Story and community

I read in the Guardian the other day about Happy Sheffield. It’s a project as part of their upcoming Festival of the Mind, which starts today.

Passersby in Sheffield will be able to see projected onto the City Hall or on the website Happy Sheffield a moment by moment analysis of the city’s tweets. The Guardian called it a ‘happiness clock’ and looking at the website, Sheffield cycles fairly rapidly between a series of emotions. Sheffield has a reputation to maintain. In 2013 it was named as the UK’s happiest city.

You can also compare the constantly shifting emoticons of the city with an analysis of your own twitter feed on the Happy Sheffield website. It is interesting to see where you tend to sit in the public face that you project to the world. It set me thinking about the story telling residency I’m about to host at Dragon Cafe for the month of October, ‘Story telling in Space and Time’. The first part of the month is story telling in space, the second, story telling in time. We’re going to do a whole load of workshops and events themed around reclaiming stories of mental health and reconnecting with our stories, whether they are those of hallucinations, or of events that have shaped us.

Dragon cafe is a community, and a very safe and welcoming one. I feel comfortable sharing there. The first monday in October I open with my audio recording of my hallucination, in which I was blasted into space, and invite us to consider how we connect with things that didn’t really happen, but are as real to us as if they did. We will have stories from the audience on the second monday, told against a projection of spaces, urban, nature, and asylum images. Throughout the days we will be doing storytelling workshops and exploring the spaces of our stories, whether they are bodily or external to us. The whole thing will be supported by an EFT (Emotional Freedom Technique) practitioner, and will be aimed at shifting us through negative emotions through exploring the medium of story.

The thing about story is that it can be a pleasurable experience, like telling the story of something that you have harvested from your life experience. It can also be a painful one, one in which you retell something to yourself that you are stuck in. We want to move people through stuckness and into a space where they can see their storytelling as fluid material. We will be encouraging people to imaginatively recreate memories using their present selves as guides and wise attendees to their younger entities who went through the experience.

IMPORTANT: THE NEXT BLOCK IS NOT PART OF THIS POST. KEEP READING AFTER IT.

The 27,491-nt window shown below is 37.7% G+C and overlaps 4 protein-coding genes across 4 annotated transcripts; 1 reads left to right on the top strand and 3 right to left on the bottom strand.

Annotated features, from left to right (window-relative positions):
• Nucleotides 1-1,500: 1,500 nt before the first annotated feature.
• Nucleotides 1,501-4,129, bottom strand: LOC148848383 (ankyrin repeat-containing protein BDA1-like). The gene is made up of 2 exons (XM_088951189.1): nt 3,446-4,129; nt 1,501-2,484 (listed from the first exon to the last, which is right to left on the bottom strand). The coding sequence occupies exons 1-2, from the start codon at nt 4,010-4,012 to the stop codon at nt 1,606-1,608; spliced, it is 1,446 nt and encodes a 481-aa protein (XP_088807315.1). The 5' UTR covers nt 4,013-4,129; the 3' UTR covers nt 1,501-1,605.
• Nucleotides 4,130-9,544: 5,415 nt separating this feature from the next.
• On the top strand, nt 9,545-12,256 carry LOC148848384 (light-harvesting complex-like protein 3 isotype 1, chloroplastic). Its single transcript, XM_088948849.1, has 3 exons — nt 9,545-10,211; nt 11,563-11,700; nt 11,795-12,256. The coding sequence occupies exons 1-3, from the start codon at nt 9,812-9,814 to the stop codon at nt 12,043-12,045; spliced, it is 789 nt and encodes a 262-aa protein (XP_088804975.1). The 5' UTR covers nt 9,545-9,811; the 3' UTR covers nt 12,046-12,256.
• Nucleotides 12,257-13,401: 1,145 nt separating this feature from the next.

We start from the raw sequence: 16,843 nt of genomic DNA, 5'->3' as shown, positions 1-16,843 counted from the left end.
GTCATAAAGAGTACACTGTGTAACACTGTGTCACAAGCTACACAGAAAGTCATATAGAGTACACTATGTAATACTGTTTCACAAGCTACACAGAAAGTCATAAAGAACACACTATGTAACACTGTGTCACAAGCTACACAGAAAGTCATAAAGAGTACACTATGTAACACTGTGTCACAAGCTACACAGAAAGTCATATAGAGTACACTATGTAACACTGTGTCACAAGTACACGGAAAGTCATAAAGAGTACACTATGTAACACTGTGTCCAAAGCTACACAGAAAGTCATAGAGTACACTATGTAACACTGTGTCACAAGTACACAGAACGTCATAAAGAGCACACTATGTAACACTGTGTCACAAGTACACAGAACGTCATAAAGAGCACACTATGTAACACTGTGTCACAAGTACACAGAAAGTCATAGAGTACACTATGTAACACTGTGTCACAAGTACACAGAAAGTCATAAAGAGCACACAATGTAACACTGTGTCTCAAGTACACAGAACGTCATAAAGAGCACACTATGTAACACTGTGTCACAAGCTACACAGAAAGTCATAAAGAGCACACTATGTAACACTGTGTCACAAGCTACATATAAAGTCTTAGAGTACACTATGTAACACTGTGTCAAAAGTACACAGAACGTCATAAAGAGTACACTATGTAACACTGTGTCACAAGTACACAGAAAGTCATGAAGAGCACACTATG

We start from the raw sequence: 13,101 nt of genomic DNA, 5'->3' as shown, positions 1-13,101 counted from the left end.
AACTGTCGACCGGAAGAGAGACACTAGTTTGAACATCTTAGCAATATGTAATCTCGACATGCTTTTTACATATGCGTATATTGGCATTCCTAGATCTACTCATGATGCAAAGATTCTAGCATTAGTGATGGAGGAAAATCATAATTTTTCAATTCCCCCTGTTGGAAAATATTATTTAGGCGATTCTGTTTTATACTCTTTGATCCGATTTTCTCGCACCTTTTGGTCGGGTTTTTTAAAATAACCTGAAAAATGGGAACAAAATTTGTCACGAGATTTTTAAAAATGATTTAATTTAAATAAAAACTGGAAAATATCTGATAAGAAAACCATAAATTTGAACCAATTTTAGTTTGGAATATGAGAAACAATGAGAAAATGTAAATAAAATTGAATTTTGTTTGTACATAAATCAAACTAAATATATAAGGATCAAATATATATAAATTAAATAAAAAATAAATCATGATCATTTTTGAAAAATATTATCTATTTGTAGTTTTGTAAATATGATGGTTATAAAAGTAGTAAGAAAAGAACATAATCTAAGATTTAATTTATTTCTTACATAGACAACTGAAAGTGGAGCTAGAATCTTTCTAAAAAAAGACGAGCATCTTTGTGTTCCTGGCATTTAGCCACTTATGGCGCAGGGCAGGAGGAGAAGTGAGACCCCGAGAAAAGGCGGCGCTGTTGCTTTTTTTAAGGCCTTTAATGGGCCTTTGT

But it is the third monday of the month that I am most excited and nervous about. In week three, we will be taking twitter style stories that people feel stuck in – 140 characters of something that you want to shift in your life – and putting them on stage spotlit as if to tell the story. But it is reverse storytelling – the audience reads out the story to the teller. We’ll try it a number of different ways, high energy, low energy, women do this, men do that, faster, slower, emphasise this word or that, and so on. And at the end of the telling, we’ll ask the teller how they feel now, if it has shifted anything for them, and what they’re going to do with that material now.

Moving beyond ‘stuckness’ and into freedom and increased sense of choice through story is something that I am passionate about and I think that by using forms of recording, whether film, writing or performance, one can lodge things in the emotional bank, create markers, and move on. Often our stories are those we re-tell again and again. Each time they have a different life.

And maybe the constantly shifting emoticons that come out of Sheffield is a representation of how we can shift ourselves through an emotional cycle and onwards in life. Just as the twitter feed here represents a communal thought life, I hope at Dragon Cafe we can create community round the individual and their story in that moment, and in that sharing, we can move on together.

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